Archive for the 'Kentucky' Category

Published by admin on 11 Mar 2011

Kentucky “Science Education and Intellectual Freedom” Bill Is Caput

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By Barbara Forrest

Well, yet another 2011 creationist bill has died in committee: Kentucky House Bill 169 is caput. That makes four dead bills counting the one in New Mexico and the two in Oklahoma. Note, readers, that Kentucky is the state in which the young-earth creationist organization, Answers in Genesis, has misinformed upwards of one million people through its notorious “Creation Museum” and will soon expand its misinformation campaign, courtesy of public tax incentives, through its “Ark Encounter” theme park. Here is the HB 169′s obituary at the National Center for Science Education, and notice who got a mention here (our emphasis added) with respect to a bill that was introduced and died in Kentucky last year: Continue Reading »

Published by admin on 21 Feb 2011

Rest in peace New Mexico HB 302. Hear that, Louisiana?


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By Barbara Forrest

New Mexico’s stealth creationist bill, HB 302, which in many respects closely tracked the 2008 Louisiana Science Education Act (LSEA), has been tabled, meaning that it is dead for the current legislative session. The bill’s obituary was posted by the National Center for Science Education , and its demise was confirmed by a dedicated pro-science citizen in New Mexico who helped put it to sleep. This development should serve as an example to Louisiana legislators, who will have an opportunity in the upcoming regular session of the Louisiana legislature to send the LSEA to a similar fate by repealing it outright.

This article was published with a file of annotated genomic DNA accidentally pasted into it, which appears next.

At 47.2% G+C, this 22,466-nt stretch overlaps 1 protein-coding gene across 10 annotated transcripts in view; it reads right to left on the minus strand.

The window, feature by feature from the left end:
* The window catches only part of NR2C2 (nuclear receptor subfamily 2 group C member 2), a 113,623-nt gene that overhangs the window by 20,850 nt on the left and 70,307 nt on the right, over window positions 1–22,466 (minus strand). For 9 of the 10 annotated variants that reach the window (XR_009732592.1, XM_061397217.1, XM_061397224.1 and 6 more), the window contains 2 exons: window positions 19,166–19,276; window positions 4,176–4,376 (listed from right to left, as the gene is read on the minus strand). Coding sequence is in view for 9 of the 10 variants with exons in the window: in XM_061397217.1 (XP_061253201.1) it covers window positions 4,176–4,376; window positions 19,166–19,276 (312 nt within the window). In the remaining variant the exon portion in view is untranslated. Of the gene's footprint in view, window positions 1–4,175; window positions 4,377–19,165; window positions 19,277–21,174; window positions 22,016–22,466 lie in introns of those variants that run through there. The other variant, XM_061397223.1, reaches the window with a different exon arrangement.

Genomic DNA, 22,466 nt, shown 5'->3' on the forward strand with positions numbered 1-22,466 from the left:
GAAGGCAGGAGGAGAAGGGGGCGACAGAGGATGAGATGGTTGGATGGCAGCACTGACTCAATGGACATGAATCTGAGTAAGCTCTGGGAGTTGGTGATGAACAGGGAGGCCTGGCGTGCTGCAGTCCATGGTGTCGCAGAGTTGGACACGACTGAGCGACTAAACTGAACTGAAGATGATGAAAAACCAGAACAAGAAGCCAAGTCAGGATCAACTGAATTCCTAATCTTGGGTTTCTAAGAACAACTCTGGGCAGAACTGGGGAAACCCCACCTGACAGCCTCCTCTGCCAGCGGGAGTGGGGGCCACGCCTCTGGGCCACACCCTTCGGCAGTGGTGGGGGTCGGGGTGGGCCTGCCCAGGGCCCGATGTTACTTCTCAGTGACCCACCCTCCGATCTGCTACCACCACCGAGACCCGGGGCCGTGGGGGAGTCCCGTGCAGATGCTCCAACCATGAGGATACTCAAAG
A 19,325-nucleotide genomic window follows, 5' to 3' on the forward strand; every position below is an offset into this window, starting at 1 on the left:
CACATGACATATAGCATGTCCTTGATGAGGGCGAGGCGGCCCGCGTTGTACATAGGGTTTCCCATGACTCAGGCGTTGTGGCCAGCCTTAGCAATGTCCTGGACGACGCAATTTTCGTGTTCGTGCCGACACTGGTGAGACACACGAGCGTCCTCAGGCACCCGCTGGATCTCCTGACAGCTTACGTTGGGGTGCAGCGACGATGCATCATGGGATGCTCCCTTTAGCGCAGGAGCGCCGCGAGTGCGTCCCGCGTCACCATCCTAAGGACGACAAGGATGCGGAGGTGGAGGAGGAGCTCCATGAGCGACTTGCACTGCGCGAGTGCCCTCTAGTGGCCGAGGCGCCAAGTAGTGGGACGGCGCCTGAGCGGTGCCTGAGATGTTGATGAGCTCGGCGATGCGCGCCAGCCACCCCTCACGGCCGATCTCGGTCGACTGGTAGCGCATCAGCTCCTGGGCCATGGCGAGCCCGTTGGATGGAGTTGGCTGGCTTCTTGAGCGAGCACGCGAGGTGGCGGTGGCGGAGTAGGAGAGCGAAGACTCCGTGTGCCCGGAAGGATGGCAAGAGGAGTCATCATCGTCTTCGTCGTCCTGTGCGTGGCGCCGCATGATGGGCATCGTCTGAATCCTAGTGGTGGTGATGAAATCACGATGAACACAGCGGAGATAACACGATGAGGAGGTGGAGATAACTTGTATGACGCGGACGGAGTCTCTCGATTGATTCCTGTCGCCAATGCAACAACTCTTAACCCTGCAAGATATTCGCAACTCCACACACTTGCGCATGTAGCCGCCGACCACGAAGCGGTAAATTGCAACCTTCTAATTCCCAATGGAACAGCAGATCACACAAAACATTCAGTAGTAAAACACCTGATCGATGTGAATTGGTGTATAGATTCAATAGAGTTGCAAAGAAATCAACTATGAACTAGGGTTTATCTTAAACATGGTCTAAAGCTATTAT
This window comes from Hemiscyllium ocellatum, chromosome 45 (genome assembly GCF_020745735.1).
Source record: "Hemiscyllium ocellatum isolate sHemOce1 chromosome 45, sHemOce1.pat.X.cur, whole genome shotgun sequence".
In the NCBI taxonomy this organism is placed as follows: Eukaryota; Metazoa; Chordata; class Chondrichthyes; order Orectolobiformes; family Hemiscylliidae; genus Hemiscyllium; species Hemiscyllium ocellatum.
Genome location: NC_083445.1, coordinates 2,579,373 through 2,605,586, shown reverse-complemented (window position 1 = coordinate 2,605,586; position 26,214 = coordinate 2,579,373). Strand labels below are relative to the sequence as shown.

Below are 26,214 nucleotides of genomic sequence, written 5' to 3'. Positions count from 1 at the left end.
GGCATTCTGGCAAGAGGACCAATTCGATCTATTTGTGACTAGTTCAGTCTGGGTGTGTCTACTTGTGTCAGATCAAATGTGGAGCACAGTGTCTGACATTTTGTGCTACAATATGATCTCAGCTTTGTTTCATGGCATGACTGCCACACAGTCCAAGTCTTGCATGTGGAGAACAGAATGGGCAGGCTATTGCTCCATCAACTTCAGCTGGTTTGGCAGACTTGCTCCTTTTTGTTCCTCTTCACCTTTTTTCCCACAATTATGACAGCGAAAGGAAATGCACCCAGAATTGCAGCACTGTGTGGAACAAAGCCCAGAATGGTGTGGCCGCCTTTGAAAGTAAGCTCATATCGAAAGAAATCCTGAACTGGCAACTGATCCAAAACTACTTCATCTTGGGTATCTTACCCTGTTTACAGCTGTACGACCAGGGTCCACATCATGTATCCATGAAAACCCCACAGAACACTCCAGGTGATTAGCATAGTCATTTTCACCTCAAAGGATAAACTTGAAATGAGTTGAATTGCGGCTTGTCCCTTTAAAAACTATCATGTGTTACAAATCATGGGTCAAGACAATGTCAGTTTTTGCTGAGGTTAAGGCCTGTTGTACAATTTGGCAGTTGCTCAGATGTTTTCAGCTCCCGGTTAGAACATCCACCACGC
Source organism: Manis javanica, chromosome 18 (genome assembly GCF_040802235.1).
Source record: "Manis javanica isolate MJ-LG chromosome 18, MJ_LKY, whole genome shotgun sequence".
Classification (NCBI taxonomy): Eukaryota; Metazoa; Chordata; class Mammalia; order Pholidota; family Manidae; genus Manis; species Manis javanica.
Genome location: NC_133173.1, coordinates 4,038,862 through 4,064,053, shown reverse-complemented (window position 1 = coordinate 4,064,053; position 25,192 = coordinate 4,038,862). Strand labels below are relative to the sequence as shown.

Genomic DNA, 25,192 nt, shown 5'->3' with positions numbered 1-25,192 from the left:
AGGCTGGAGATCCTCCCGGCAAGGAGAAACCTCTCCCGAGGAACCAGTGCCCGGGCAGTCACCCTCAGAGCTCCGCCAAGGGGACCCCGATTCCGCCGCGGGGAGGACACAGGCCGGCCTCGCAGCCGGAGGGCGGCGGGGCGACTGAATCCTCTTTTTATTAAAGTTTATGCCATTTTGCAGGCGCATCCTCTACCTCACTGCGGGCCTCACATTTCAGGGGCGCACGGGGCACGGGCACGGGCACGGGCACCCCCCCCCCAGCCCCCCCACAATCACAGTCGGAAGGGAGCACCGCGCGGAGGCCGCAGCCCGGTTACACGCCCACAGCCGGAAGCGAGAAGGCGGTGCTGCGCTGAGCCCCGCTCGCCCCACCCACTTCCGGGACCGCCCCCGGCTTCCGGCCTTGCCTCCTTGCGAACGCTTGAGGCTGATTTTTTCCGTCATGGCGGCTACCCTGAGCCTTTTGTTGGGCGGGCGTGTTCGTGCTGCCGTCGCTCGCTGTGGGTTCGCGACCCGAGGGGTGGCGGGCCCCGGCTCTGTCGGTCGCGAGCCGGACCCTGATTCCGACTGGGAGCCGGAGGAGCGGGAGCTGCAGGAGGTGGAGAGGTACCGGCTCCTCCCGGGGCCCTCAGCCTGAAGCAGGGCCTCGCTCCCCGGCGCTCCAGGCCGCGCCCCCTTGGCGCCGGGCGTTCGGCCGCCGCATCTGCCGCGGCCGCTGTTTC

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Published by admin on 17 Apr 2010

Common Sense Rules in Kentucky

By Barbara Forrest

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Kentucky House Bill 397, a clone of the 2008 Louisiana Science Education Act, is dead.

HB 397 (BR 1517) – T. Moore, J. Carney

AN ACT relating to science education and intellectual freedom.
Create a new section of KRS Chapter 158 to encourage local district teachers and administrators to foster an environment promoting objective discussion of the advantages and disadvantages of scientific theories; allow teachers to use, as permitted by the local board of education, materials in addition to state-approved texts and instructional materials for discussion of scientific theories including evolution, the origins of life, global warming, and human cloning; clarify that provisions do not promote religious doctrine or discrimination; provide that the section may be cited as the Kentucky Science Education and Intellectual Freedom Act.

Common sense has carried the day in the Bluegrass State! Continue Reading »